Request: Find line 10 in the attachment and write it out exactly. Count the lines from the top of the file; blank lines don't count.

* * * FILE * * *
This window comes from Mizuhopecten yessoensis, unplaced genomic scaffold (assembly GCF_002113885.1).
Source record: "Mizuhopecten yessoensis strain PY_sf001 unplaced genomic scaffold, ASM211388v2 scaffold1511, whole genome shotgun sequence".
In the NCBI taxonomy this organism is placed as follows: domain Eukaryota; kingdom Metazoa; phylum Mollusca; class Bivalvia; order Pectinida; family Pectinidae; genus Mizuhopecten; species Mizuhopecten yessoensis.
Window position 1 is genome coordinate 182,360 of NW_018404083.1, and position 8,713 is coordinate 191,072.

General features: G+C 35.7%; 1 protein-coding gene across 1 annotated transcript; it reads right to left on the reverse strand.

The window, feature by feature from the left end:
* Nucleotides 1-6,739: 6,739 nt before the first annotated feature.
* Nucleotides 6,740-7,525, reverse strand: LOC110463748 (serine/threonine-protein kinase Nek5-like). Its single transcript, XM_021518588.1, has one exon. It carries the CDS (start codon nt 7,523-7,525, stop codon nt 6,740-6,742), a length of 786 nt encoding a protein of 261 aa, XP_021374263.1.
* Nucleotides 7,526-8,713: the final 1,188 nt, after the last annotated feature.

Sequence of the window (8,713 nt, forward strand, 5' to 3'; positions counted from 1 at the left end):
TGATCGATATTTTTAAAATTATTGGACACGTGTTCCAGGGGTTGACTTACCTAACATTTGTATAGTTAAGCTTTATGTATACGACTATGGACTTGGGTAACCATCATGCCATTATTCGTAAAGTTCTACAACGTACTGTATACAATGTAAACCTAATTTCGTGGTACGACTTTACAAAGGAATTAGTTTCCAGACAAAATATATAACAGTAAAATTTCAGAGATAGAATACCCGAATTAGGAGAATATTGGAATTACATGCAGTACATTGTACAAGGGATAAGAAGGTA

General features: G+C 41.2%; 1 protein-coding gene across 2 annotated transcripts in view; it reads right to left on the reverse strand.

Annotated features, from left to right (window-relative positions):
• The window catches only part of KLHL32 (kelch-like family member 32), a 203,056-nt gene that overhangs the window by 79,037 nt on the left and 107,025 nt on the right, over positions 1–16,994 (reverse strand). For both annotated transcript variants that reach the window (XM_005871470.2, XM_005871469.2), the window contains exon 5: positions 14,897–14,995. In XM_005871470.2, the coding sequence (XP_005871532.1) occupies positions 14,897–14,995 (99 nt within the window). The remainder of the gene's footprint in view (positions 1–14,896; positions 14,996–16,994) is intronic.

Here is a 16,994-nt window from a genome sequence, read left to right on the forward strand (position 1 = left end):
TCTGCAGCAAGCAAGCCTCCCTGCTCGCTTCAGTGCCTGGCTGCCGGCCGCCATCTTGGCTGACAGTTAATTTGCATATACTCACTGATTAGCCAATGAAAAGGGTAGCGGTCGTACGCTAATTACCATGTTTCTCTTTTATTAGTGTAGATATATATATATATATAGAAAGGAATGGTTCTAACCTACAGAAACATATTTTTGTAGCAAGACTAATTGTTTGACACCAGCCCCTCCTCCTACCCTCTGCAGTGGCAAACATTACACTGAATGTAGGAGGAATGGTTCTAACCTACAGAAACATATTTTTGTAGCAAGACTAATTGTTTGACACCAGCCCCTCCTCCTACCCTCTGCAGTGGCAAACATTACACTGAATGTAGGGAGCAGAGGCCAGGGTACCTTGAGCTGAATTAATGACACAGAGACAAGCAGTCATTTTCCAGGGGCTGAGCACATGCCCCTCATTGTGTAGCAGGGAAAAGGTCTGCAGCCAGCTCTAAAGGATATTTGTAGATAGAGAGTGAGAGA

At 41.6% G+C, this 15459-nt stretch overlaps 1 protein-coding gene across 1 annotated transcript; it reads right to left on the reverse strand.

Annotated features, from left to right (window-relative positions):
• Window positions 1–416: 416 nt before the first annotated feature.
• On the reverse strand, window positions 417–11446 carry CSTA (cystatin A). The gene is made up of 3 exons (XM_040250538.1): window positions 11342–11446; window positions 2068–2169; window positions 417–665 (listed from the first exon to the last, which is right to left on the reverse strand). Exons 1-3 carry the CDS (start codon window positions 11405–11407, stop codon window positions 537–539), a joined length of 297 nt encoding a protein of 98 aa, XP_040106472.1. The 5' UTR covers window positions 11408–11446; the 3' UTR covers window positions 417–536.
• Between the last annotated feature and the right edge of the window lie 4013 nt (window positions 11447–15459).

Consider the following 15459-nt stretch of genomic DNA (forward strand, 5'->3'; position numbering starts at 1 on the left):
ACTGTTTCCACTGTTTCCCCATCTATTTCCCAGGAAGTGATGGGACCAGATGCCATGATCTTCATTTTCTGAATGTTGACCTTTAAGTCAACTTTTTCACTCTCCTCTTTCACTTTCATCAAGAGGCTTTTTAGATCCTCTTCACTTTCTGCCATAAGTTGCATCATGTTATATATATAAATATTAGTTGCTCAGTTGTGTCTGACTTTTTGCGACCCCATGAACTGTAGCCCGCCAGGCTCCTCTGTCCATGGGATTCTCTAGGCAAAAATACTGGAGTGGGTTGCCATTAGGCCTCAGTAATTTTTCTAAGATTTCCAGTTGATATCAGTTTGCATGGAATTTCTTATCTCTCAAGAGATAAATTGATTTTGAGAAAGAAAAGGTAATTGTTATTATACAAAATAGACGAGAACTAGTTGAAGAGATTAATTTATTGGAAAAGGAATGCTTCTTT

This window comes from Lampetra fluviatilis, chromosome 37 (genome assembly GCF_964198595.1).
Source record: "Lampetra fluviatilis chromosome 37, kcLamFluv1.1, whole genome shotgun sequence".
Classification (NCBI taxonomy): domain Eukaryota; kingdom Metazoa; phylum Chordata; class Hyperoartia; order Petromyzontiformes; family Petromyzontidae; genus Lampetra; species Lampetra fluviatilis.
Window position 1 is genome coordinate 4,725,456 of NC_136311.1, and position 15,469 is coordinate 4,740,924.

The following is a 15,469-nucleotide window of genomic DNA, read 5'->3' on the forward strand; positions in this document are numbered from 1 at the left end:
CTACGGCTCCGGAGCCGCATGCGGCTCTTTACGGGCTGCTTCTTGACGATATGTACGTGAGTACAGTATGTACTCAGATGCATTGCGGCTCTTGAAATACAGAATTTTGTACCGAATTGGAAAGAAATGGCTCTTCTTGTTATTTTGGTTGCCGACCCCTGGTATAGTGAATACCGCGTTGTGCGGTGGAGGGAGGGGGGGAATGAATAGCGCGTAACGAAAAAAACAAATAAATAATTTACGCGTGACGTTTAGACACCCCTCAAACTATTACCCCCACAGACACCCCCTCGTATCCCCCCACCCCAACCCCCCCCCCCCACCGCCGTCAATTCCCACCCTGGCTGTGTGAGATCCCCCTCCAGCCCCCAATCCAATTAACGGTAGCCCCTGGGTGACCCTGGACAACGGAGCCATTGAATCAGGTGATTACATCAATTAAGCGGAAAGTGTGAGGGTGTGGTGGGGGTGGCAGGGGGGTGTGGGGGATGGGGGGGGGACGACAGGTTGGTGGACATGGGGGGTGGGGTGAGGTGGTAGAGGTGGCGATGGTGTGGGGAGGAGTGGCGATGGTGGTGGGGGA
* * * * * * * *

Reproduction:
Sequence of the window (8,713 nt, forward strand, 5' to 3'; positions counted from 1 at the left end):